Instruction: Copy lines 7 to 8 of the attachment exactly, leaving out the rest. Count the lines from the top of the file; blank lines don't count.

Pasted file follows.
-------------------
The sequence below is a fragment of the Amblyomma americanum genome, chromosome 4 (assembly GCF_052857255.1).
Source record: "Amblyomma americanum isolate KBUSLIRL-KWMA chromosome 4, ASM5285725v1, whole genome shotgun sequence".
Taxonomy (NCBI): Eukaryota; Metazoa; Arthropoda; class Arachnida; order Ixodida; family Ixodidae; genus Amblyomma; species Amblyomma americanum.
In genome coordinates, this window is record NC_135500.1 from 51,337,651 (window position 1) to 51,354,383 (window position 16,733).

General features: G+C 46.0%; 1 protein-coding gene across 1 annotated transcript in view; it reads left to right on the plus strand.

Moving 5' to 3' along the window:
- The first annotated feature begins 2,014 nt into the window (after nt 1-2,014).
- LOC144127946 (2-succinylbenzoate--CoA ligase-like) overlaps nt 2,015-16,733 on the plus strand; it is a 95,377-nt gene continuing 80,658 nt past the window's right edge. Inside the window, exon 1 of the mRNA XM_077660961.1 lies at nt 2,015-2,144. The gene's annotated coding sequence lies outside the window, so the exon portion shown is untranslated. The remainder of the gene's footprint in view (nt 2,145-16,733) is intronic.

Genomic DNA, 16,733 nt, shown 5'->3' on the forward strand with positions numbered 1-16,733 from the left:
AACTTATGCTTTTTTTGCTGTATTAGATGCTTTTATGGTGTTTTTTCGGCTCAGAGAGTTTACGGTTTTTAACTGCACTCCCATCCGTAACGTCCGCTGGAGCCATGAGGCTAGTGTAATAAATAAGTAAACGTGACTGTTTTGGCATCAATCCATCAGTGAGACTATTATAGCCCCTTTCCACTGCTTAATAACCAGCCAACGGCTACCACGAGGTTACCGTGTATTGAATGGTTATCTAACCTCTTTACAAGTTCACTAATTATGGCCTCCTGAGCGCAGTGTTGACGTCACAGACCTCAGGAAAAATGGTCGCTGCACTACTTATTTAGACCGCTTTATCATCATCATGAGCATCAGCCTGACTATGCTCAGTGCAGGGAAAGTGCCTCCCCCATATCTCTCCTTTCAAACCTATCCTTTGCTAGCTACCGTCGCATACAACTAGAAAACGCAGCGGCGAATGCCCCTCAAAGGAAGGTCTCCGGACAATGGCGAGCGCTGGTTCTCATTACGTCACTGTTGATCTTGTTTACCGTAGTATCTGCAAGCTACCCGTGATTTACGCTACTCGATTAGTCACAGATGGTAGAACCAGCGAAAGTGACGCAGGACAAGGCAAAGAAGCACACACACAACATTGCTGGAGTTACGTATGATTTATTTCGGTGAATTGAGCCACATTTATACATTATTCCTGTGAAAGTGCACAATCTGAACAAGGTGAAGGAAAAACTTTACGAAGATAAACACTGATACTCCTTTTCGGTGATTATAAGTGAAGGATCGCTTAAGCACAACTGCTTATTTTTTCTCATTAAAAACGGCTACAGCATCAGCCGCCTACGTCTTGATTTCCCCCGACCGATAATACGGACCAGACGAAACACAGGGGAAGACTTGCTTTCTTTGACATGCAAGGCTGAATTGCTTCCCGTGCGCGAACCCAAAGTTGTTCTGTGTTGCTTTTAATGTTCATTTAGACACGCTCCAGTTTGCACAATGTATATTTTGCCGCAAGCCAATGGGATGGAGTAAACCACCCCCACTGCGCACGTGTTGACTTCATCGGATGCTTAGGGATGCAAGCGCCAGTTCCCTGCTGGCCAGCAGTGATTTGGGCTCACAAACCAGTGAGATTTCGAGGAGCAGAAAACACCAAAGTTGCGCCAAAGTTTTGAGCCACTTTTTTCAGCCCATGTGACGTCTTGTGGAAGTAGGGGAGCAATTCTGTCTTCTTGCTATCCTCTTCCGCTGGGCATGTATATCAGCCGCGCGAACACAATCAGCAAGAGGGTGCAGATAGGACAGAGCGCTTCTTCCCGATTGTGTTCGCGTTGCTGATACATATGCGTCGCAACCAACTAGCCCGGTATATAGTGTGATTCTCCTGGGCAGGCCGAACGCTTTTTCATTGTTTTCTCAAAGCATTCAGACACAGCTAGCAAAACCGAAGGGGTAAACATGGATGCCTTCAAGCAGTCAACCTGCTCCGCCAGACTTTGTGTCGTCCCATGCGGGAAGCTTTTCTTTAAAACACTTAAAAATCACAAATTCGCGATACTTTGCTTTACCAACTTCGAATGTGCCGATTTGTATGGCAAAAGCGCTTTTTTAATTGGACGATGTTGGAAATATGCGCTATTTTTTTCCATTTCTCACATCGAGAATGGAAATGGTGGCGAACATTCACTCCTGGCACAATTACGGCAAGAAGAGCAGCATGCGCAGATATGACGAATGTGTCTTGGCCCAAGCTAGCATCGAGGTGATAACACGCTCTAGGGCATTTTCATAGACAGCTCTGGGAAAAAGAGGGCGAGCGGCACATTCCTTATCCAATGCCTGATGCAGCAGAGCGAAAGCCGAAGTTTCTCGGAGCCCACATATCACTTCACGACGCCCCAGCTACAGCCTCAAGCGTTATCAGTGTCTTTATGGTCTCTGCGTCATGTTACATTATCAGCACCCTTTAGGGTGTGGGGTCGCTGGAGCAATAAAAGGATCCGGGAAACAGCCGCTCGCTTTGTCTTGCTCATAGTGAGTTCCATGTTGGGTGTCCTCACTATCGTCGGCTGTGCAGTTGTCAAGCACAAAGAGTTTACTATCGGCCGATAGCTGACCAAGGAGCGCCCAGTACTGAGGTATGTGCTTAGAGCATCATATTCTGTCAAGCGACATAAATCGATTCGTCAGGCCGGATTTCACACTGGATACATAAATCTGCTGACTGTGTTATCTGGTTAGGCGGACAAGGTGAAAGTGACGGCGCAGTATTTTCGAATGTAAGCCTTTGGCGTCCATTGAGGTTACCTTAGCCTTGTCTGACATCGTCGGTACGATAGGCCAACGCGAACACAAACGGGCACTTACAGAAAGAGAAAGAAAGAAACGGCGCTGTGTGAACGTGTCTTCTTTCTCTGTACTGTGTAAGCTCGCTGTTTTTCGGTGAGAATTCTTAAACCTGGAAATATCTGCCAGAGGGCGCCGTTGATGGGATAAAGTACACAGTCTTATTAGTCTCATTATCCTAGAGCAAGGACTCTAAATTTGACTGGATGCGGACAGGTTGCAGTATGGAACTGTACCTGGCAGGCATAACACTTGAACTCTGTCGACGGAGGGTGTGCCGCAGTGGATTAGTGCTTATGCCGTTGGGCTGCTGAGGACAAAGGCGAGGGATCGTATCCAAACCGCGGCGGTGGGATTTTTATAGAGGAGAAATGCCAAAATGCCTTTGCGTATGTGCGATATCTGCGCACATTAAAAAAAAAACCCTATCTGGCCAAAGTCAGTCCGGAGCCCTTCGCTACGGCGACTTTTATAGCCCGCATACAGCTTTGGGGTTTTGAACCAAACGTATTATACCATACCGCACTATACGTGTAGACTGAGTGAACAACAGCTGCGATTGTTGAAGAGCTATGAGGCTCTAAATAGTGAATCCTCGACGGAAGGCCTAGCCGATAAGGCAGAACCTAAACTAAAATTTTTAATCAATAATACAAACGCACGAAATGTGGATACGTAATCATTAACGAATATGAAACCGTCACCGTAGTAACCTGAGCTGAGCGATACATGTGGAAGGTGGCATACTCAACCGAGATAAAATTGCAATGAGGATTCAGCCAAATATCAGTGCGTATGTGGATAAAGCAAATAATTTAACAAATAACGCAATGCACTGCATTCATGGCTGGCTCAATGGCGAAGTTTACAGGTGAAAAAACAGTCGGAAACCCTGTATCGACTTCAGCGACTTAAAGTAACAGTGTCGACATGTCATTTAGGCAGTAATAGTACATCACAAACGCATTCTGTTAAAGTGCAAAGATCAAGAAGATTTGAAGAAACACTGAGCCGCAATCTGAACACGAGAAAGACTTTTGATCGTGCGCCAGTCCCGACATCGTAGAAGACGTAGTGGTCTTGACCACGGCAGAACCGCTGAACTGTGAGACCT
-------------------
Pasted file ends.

- The first annotated feature begins 2,014 nt into the window (after nt 1-2,014).
- LOC144127946 (2-succinylbenzoate--CoA ligase-like) overlaps nt 2,015-16,733 on the plus strand; it is a 95,377-nt gene continuing 80,658 nt past the window's right edge. Inside the window, exon 1 of the mRNA XM_077660961.1 lies at nt 2,015-2,144. The gene's annotated coding sequence lies outside the window, so the exon portion shown is untranslated. The remainder of the gene's footprint in view (nt 2,145-16,733) is intronic.